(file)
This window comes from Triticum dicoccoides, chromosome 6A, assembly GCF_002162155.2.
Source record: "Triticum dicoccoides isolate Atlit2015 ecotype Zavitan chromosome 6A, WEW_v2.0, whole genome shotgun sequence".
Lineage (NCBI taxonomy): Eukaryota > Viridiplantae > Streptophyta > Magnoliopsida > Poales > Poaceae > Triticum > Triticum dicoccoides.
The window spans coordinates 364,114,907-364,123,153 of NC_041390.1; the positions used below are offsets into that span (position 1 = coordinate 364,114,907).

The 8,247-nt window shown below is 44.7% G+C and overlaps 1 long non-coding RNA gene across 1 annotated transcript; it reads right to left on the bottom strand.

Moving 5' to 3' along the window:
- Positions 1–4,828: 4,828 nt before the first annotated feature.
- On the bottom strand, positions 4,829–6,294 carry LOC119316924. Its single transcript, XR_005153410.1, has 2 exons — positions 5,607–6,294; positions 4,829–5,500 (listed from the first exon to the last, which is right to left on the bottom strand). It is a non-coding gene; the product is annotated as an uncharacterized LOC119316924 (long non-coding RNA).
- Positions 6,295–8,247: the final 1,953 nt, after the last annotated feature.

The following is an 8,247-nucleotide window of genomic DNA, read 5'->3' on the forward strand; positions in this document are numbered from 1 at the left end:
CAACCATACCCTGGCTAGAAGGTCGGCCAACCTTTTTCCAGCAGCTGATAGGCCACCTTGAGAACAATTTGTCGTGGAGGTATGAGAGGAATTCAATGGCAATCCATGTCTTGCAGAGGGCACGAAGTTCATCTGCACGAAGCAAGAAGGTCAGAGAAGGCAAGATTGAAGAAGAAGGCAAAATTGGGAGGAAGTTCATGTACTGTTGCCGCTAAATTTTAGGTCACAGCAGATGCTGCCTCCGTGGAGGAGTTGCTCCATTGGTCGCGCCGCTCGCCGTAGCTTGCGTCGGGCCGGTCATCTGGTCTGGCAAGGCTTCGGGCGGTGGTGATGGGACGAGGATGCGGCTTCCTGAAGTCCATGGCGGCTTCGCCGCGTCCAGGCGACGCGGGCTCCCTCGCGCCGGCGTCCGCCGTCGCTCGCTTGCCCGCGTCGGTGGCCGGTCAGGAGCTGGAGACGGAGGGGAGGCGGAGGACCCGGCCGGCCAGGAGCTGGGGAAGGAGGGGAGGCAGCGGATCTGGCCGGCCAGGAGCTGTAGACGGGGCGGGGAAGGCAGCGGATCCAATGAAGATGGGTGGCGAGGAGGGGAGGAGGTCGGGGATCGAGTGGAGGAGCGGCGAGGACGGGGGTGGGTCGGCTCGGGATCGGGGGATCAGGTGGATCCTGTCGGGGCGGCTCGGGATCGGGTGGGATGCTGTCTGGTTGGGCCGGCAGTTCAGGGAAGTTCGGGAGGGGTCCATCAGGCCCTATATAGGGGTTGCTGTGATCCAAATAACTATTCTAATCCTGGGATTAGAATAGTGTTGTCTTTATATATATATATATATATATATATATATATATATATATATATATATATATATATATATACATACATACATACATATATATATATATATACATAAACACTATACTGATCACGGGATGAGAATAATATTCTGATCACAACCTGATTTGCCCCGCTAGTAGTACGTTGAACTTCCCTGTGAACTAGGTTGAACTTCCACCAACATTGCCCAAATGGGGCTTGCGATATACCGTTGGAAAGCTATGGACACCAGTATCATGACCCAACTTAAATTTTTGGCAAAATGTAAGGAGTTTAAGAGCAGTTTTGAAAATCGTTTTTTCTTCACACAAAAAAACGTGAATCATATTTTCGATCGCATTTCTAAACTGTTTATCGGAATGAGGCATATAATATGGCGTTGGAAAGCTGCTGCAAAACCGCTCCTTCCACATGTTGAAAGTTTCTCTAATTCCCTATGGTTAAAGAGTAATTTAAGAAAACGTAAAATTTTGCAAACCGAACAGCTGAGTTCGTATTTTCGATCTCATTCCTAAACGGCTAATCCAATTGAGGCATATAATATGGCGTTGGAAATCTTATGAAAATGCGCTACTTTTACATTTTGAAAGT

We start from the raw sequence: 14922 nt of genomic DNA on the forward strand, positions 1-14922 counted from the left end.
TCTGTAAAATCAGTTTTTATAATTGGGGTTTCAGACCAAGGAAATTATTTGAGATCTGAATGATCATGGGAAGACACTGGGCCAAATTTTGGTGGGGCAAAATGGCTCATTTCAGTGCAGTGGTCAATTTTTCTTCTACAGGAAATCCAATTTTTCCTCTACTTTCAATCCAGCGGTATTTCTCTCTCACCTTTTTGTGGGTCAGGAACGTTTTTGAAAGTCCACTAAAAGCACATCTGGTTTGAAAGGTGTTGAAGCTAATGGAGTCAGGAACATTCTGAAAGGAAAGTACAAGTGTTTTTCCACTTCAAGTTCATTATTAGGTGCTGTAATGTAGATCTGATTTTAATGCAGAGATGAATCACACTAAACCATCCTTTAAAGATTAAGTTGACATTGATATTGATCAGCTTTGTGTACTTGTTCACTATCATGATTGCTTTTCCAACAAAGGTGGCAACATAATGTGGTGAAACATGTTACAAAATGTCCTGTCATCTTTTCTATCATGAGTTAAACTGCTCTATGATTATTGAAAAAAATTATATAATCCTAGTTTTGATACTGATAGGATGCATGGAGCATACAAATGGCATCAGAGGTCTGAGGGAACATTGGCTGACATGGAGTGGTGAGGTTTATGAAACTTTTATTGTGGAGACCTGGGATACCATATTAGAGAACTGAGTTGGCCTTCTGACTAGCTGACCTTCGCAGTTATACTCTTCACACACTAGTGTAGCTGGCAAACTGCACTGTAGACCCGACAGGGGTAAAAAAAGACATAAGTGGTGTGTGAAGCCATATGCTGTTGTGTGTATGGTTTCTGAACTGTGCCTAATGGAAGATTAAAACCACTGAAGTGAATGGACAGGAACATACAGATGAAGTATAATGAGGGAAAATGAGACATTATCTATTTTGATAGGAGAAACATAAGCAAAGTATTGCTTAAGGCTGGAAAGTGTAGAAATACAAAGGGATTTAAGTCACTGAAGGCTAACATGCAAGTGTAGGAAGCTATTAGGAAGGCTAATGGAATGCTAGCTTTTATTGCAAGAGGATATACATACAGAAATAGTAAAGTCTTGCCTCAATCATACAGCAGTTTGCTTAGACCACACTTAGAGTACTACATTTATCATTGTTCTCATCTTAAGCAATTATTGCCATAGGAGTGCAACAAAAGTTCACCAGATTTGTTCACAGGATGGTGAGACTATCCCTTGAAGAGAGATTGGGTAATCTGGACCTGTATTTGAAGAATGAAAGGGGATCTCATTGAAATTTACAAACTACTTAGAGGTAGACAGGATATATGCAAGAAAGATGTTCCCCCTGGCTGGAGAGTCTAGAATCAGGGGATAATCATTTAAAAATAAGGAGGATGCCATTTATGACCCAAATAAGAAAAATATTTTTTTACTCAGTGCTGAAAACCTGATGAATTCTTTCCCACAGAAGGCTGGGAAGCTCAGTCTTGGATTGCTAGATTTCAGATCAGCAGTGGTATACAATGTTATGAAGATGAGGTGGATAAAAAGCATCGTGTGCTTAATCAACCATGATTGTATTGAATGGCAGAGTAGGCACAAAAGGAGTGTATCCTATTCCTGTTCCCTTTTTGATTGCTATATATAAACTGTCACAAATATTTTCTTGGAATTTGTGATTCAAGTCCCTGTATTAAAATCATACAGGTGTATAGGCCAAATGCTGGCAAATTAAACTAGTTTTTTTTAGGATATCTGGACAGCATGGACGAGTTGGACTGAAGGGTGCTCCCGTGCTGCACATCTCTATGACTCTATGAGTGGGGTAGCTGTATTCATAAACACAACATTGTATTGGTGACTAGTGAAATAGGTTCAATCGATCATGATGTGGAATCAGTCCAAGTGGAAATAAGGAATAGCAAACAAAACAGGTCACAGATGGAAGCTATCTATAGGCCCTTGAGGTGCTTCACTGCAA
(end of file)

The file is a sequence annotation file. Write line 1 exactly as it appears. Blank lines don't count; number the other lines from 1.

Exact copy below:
This window comes from Triticum dicoccoides, chromosome 6A, assembly GCF_002162155.2.